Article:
SYDNEY (Reuters Life!) - Hate your job? At The Happiness Institute, you can learn to love what you do.
Psychologist Timothy Sharp, chief "happiness officer" at the Australia-based institute (www.thehappinessinstitute.com), teaches people how to get the most out of their work as well as helping organizations retain valued employees.
"We teach people to create an environment that people want to be a part of and also creating an environment where people can function at their best," Sharp told Reuters.
"In some organizations, it takes a one-off, one-hour lecture, but we've also worked with organizations for six, eight months."
Sharp, dubbed "Dr. Happy," says happiness at work is more than just having a good time -- it's about encouraging employees to take responsibility for their attitude and utilizing their strengths.
"Regardless of whether we have a title or not, we can have an impact over our happiness and we can also impact people around us," he said. "There is no such thing as a perfect job."
"Although they can create the right conditions, an employer can't force an individual to think in a certain way."
Low unemployment in Australia has seen a trend in companies engaging organizations such as The Happiness Institute to help them attract, and keep, skilled employees.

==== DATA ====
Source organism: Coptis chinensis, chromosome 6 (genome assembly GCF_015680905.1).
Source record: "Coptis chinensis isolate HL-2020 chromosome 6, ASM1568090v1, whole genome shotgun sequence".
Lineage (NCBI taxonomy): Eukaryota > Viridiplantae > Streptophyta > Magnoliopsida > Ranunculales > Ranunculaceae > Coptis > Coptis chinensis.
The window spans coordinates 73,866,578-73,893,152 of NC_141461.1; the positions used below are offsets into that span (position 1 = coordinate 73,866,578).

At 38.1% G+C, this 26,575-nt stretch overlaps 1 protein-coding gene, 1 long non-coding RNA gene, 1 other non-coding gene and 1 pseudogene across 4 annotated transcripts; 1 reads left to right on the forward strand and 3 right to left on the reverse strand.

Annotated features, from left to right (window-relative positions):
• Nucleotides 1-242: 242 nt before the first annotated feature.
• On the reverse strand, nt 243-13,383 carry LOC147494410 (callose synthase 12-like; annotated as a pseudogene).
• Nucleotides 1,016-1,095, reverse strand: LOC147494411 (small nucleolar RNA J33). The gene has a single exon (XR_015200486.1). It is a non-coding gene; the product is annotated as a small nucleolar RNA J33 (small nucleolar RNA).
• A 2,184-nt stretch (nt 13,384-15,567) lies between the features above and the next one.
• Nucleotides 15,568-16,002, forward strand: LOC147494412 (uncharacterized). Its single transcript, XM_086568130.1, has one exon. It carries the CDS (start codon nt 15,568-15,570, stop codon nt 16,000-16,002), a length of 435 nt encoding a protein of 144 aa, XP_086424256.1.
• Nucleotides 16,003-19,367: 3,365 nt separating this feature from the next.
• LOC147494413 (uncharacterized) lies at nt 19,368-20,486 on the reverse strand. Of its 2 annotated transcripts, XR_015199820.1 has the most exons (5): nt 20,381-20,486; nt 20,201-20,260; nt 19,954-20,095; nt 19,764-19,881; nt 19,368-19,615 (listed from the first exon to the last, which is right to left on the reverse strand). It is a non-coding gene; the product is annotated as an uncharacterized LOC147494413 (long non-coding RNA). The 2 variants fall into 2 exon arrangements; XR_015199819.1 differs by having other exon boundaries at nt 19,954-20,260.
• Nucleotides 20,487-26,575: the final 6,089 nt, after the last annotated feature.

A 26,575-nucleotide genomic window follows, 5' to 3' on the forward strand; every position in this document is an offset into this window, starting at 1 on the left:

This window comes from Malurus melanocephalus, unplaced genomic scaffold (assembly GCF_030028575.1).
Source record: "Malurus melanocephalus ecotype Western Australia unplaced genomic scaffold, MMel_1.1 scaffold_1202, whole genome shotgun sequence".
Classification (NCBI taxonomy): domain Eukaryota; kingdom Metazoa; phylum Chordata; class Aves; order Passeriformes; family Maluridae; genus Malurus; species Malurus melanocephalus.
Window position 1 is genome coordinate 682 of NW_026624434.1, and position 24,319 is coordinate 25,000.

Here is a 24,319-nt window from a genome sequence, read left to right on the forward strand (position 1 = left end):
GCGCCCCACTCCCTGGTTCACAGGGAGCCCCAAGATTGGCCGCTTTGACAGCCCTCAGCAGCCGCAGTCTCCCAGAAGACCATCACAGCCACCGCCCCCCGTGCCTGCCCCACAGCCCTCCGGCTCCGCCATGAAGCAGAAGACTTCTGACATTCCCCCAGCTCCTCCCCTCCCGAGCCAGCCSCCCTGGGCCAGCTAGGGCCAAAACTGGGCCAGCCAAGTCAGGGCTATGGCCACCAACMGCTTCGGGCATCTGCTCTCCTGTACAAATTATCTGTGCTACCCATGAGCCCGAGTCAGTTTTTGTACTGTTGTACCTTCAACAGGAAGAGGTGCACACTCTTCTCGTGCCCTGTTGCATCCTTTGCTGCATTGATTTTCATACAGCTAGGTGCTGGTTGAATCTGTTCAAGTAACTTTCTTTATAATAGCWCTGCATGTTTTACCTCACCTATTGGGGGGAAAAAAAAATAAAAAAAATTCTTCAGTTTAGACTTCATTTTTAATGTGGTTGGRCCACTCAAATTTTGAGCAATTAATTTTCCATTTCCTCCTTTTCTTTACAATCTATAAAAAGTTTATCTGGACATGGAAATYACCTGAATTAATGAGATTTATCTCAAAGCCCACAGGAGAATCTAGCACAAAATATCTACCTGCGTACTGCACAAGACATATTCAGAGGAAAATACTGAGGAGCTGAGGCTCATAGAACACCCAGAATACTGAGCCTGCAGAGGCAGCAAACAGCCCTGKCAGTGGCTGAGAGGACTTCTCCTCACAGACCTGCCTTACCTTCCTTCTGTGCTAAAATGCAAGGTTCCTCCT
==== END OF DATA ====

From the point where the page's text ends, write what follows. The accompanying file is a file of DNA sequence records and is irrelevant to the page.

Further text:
The current turmoil in the global financial markets has also driven more companies to seek advice.
"People are asking how can we cope with this as positively as we can," said Sharp. "Organizations are saying 'we want our people to feel optimistic that we can get through this.'"
For the majority of people who tend to stay in jobs they don't like because they offer security, Sharp advises employees to focus on the positive and make an effort to enjoy it.
And for those who tend to job-hop, hoping to find the right mix of happiness and satisfaction, Sharp says its usually easier to improve your current situation than jump ship.
He advises improving communication with colleagues, taking holidays and trying to fix situations or tasks, rather than complaining about them.
"But if you've done everything you can and it's still not satisfactory then explore your options. That's a perfectly reasonable thing to do," he added.
Reporting by Pauline Askin, Editing by Miral Fahmy